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University of Alabama sees 1,000 virus cases since reopening

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University of Alabama AFP

The University of Alabama, seen as a test case for returning to in-person learning amid the pandemic, has reported close to a thousand positive coronavirus cases since reopening.

The school has published a COVID-19 dashboard which shows a total of 566 positives since last Wednesday when term started, in addition to 400 people who tested positive when arriving.

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Local news site AL.com quoted university president Stuart Bell saying the problem did not stem from student behavior on campus but probably came from the community.

“What we have to do is identify where does the virus thrive and where does the virus spread and how can we work together with our students, with our faculty and with our staff to make sure that we minimize those places, those incidents,” he said.

The city of Tuscaloosa, which is home to the university’s main campus, announced Monday it would close bars and bar service at restaurants for the next two weeks.

The college has about 45,000 students across its Tuscaloosa, Birmingham and Huntsville campuses making it a key test case for returning to in-person classes.

According to the Chronicle of Higher Education, which is tracking 3,000 institutions, 20 percent have plans for primarily in-person classes, 27 percent say they will go primarily online, 15 percent are opting for a hybrid and 24 percent haven’t announced plans.

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Last week the University of Notre Dame in Indiana announced it was moving to online instruction after a coronavirus outbreak, as did the University of North Carolina at Chapel Hill and Michigan State.

Bell said the University of Alabama was continuing to take steps to stem the spread but wouldn’t say what it would take to move to online learning.


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‘Not gonna work!’: A Republican tried to promote masks — and got angrily booed by Trump voters

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Republican Lt. Gov. Jon Husted of Ohio learned quickly on Monday that President Donald Trump’s voters aren’t ready for even mildly encouraging statements about wearing masks to stop the spread of COVID-19.

He appeared ahead of the president at a Trump rally in Ohio, and he tried to promote a series of Trump-branded masks. To the attendees’ credit, his speech was pretty condescending. Husted seemed to think he could convince them to wear face masks — which have become demonized on the right — just because they were branded with Trump logos.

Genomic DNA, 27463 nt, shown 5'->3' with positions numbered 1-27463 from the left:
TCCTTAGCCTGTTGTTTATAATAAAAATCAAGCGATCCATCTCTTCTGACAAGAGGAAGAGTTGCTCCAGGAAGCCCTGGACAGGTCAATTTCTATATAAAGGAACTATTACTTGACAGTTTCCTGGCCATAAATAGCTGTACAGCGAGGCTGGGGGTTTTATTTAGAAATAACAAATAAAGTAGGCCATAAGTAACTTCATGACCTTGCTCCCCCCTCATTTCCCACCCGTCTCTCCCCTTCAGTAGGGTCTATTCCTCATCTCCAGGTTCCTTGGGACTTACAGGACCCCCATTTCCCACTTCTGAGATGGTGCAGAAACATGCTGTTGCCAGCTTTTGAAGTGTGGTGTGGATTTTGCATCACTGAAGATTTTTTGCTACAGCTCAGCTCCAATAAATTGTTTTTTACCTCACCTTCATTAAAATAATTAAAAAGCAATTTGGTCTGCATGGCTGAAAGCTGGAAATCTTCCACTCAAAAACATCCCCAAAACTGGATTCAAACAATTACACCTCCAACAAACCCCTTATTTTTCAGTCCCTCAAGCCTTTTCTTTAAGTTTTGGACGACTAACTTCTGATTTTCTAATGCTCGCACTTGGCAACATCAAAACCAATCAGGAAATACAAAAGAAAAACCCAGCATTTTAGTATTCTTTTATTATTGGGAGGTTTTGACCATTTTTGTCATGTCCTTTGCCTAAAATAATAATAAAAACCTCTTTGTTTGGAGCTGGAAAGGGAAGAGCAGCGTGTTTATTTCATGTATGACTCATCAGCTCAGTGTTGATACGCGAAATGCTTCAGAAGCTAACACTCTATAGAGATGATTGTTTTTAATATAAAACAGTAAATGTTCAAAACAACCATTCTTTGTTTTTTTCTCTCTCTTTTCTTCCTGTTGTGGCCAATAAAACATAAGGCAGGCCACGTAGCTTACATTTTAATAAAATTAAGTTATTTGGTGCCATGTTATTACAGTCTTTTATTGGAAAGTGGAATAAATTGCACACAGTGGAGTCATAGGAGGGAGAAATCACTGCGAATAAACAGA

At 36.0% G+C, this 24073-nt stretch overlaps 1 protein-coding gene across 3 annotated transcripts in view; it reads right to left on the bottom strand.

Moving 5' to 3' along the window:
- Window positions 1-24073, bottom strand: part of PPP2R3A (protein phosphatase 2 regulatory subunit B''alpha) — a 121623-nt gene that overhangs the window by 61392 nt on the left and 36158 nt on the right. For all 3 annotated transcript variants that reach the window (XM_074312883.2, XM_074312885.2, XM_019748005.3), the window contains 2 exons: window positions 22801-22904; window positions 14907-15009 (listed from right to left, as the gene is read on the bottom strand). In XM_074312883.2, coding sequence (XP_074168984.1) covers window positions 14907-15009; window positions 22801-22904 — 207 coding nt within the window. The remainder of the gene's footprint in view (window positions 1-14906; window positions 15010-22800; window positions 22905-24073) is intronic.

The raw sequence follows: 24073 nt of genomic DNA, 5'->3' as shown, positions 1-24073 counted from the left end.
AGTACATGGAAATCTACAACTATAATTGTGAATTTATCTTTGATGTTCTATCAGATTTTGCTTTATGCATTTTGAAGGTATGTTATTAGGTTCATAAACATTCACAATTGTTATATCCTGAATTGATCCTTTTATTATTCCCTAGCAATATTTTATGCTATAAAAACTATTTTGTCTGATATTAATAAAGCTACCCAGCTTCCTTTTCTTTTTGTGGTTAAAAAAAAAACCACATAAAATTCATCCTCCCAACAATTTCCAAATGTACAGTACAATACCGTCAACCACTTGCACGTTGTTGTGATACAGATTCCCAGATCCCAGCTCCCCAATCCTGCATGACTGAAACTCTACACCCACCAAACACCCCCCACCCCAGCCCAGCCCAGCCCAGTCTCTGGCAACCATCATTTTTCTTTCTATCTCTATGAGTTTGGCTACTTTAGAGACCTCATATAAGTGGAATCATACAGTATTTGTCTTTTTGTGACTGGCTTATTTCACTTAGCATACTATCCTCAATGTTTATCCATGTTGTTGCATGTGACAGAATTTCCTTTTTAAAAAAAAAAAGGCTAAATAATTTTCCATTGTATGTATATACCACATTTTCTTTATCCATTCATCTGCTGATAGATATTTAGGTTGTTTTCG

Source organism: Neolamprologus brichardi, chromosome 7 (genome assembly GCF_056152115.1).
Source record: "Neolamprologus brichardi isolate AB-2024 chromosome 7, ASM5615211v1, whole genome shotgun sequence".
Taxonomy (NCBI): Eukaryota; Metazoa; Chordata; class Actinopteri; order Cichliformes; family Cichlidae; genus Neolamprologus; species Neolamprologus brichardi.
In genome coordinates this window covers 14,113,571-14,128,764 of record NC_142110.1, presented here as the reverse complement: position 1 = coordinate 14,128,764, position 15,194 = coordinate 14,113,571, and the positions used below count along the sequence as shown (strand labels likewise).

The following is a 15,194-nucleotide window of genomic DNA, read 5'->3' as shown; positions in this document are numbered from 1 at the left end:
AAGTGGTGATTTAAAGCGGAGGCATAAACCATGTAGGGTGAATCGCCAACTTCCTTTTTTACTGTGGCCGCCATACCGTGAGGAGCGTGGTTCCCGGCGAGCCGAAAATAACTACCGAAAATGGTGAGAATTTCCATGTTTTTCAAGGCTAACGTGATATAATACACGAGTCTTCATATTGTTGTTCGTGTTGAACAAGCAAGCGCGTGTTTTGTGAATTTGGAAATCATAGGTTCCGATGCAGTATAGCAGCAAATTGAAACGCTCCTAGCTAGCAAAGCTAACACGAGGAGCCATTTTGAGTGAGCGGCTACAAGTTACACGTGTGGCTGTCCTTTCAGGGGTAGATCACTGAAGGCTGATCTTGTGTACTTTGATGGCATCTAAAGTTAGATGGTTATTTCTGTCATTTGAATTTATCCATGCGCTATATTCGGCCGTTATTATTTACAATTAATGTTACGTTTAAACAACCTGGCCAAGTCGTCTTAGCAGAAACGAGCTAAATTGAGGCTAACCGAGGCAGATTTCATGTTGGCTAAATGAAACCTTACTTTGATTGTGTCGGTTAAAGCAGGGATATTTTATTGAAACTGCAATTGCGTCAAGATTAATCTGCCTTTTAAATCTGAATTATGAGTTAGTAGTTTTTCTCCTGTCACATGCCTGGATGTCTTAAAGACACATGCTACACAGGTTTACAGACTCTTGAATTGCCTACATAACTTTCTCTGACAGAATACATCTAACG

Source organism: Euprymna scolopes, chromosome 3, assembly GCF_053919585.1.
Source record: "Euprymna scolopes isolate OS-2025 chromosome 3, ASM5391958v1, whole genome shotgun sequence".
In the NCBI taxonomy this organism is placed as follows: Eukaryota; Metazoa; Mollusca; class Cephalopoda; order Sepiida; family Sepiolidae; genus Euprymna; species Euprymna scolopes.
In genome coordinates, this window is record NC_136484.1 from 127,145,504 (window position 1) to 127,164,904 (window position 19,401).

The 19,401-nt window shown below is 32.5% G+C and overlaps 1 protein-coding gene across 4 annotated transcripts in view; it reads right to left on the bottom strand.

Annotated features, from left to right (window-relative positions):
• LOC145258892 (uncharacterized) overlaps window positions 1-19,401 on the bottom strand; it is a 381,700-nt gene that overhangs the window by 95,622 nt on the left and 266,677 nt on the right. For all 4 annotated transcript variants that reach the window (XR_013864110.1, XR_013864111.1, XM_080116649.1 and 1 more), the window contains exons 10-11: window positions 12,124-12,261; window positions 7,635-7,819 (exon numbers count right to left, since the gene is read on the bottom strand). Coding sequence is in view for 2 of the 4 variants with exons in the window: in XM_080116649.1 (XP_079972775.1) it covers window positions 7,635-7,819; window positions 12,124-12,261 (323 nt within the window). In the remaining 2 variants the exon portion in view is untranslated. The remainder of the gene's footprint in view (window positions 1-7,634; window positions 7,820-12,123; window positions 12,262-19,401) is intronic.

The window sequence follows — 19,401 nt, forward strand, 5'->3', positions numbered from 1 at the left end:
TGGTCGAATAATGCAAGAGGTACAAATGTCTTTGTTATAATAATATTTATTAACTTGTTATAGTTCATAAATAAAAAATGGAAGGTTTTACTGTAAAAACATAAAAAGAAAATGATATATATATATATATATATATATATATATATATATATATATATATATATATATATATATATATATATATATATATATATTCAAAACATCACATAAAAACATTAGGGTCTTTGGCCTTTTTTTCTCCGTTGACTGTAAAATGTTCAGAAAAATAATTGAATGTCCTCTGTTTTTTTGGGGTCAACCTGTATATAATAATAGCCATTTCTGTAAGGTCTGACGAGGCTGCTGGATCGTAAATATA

But Husted was at least trying to encourage healthy behavior among his voters, which Trump has repeatedly declined to do. Experts agree masks are one of the most effective ways to reduce the spread of the respiratory virus, and the fact that this advice has become anathema to large swaths of the country — primarily supporters of the president — is extremely dangerous on its own terms and disturbing for what it says about our politics.

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‘It affects elderly people … that’s it’: Trump falsely downplays coronavirus to Ohio supporters

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At a rally in Ohio on Monday, President Donald Trump falsely claimed that coronavirus only affects the elderly, and that young people don't die from the illness.

Trump: "We now know the disease... it affects elderly people with heart problems and other problems. That's what it really effects. That's it."

— Andrew Solender (@AndrewSolender) September 22, 2020

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Ron DeSantis pushes bill legally protecting drivers who run over members of ‘a mob’

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On Monday, Gov. Ron DeSantis pushed a bill that would aggressively crack down on the right to protest — and protect drivers from liability if they run over members of "a mob" in the course of trying to escape.

Today I announced bold legislation that creates new criminal offenses and increases penalties for those who target law enforcement and participate in violent or disorderly assemblies. We will always stand with our men and women in uniform who keep our communities safe. pic.twitter.com/ITl5GmmrZJ

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